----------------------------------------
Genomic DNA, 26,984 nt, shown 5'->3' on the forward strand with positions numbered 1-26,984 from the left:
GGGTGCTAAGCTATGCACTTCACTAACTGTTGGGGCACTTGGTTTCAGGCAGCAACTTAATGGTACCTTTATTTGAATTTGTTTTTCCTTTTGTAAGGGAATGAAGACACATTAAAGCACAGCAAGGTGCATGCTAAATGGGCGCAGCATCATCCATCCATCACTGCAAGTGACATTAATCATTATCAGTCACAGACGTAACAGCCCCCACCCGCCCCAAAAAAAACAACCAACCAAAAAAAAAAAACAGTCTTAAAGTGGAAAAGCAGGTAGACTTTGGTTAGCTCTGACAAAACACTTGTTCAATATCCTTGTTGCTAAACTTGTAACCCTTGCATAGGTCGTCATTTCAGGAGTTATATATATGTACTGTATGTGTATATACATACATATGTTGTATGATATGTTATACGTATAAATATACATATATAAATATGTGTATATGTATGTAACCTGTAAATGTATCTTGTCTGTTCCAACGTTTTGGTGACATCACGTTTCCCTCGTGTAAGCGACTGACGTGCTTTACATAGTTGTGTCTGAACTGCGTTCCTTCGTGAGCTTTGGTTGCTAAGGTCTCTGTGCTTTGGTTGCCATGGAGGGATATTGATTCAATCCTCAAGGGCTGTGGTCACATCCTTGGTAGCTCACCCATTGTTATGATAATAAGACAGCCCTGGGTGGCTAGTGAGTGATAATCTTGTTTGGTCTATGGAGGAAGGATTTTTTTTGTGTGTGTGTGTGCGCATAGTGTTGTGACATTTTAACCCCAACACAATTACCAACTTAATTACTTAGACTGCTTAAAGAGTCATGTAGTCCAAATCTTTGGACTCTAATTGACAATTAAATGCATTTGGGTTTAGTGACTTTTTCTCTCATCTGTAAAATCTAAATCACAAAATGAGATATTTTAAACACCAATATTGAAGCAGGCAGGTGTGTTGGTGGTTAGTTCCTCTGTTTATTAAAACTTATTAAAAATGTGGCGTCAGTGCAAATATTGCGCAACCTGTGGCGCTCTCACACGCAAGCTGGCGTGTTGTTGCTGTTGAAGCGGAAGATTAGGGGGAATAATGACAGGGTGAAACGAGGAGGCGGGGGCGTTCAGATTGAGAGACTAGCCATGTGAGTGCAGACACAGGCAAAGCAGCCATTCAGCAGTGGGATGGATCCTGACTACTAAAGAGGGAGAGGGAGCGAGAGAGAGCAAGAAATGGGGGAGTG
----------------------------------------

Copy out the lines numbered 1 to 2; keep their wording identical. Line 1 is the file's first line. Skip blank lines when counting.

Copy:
Genomic DNA, 26,984 nt, shown 5'->3' on the forward strand with positions numbered 1-26,984 from the left:
GGGTGCTAAGCTATGCACTTCACTAACTGTTGGGGCACTTGGTTTCAGGCAGCAACTTAATGGTACCTTTATTTGAATTTGTTTTTCCTTTTGTAAGGGAATGAAGACACATTAAAGCACAGCAAGGTGCATGCTAAATGGGCGCAGCATCATCCATCCATCACTGCAAGTGACATTAATCATTATCAGTCACAGACGTAACAGCCCCCACCCGCCCCAAAAAAAACAACCAACCAAAAAAAAAAAACAGTCTTAAAGTGGAAAAGCAGGTAGACTTTGGTTAGCTCTGACAAAACACTTGTTCAATATCCTTGTTGCTAAACTTGTAACCCTTGCATAGGTCGTCATTTCAGGAGTTATATATATGTACTGTATGTGTATATACATACATATGTTGTATGATATGTTATACGTATAAATATACATATATAAATATGTGTATATGTATGTAACCTGTAAATGTATCTTGTCTGTTCCAACGTTTTGGTGACATCACGTTTCCCTCGTGTAAGCGACTGACGTGCTTTACATAGTTGTGTCTGAACTGCGTTCCTTCGTGAGCTTTGGTTGCTAAGGTCTCTGTGCTTTGGTTGCCATGGAGGGATATTGATTCAATCCTCAAGGGCTGTGGTCACATCCTTGGTAGCTCACCCATTGTTATGATAATAAGACAGCCCTGGGTGGCTAGTGAGTGATAATCTTGTTTGGTCTATGGAGGAAGGATTTTTTTTGTGTGTGTGTGTGCGCATAGTGTTGTGACATTTTAACCCCAACACAATTACCAACTTAATTACTTAGACTGCTTAAAGAGTCATGTAGTCCAAATCTTTGGACTCTAATTGACAATTAAATGCATTTGGGTTTAGTGACTTTTTCTCTCATCTGTAAAATCTAAATCACAAAATGAGATATTTTAAACACCAATATTGAAGCAGGCAGGTGTGTTGGTGGTTAGTTCCTCTGTTTATTAAAACTTATTAAAAATGTGGCGTCAGTGCAAATATTGCGCAACCTGTGGCGCTCTCACACGCAAGCTGGCGTGTTGTTGCTGTTGAAGCGGAAGATTAGGGGGAATAATGACAGGGTGAAACGAGGAGGCGGGGGCGTTCAGATTGAGAGACTAGCCATGTGAGTGCAGACACAGGCAAAGCAGCCATTCAGCAGTGGGATGGATCCTGACTACTAAAGAGGGAGAGGGAGCGAGAGAGAGCAAGAAATGGGGGAGTG